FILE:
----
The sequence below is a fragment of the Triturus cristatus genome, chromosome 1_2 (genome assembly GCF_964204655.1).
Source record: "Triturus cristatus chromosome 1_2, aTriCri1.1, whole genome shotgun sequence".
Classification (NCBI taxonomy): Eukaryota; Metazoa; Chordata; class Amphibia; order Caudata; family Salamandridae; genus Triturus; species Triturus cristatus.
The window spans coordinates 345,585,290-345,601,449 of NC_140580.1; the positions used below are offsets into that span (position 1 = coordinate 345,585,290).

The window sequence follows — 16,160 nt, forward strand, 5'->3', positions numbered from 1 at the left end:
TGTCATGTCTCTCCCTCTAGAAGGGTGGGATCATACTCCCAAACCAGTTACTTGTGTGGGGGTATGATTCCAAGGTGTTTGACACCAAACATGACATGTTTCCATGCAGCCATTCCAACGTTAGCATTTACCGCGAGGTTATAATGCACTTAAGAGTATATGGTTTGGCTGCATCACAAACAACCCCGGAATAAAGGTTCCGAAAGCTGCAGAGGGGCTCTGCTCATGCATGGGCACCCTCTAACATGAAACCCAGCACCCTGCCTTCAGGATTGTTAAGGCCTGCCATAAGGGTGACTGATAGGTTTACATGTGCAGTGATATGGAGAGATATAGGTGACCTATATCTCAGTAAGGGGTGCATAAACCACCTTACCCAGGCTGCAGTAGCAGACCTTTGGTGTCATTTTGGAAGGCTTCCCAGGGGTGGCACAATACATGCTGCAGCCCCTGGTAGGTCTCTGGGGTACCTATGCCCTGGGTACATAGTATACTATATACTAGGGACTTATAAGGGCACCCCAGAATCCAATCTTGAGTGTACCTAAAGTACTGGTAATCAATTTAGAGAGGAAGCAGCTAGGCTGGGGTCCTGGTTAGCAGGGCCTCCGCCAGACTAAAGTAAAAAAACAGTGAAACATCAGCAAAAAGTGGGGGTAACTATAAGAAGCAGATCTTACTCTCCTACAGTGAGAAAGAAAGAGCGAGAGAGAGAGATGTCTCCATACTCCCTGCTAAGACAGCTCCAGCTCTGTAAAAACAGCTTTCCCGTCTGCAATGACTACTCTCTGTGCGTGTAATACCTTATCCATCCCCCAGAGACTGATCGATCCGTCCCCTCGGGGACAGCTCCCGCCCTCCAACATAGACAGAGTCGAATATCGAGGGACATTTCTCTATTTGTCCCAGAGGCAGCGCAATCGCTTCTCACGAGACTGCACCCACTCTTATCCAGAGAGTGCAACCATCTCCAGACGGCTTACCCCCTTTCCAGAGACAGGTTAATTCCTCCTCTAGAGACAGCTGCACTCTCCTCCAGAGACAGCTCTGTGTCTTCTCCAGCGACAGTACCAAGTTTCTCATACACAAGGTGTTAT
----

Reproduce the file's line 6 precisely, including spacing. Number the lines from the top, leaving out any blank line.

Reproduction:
TGTCATGTCTCTCCCTCTAGAAGGGTGGGATCATACTCCCAAACCAGTTACTTGTGTGGGGGTATGATTCCAAGGTGTTTGACACCAAACATGACATGTTTCCATGCAGCCATTCCAACGTTAGCATTTACCGCGAGGTTATAATGCACTTAAGAGTATATGGTTTGGCTGCATCACAAACAACCCCGGAATAAAGGTTCCGAAAGCTGCAGAGGGGCTCTGCTCATGCATGGGCACCCTCTAACATGAAACCCAGCACCCTGCCTTCAGGATTGTTAAGGCCTGCCATAAGGGTGACTGATAGGTTTACATGTGCAGTGATATGGAGAGATATAGGTGACCTATATCTCAGTAAGGGGTGCATAAACCACCTTACCCAGGCTGCAGTAGCAGACCTTTGGTGTCATTTTGGAAGGCTTCCCAGGGGTGGCACAATACATGCTGCAGCCCCTGGTAGGTCTCTGGGGTACCTATGCCCTGGGTACATAGTATACTATATACTAGGGACTTATAAGGGCACCCCAGAATCCAATCTTGAGTGTACCTAAAGTACTGGTAATCAATTTAGAGAGGAAGCAGCTAGGCTGGGGTCCTGGTTAGCAGGGCCTCCGCCAGACTAAAGTAAAAAAACAGTGAAACATCAGCAAAAAGTGGGGGTAACTATAAGAAGCAGATCTTACTCTCCTACAGTGAGAAAGAAAGAGCGAGAGAGAGAGATGTCTCCATACTCCCTGCTAAGACAGCTCCAGCTCTGTAAAAACAGCTTTCCCGTCTGCAATGACTACTCTCTGTGCGTGTAATACCTTATCCATCCCCCAGAGACTGATCGATCCGTCCCCTCGGGGACAGCTCCCGCCCTCCAACATAGACAGAGTCGAATATCGAGGGACATTTCTCTATTTGTCCCAGAGGCAGCGCAATCGCTTCTCACGAGACTGCACCCACTCTTATCCAGAGAGTGCAACCATCTCCAGACGGCTTACCCCCTTTCCAGAGACAGGTTAATTCCTCCTCTAGAGACAGCTGCACTCTCCTCCAGAGACAGCTCTGTGTCTTCTCCAGCGACAGTACCAAGTTTCTCATACACAAGGTGTTAT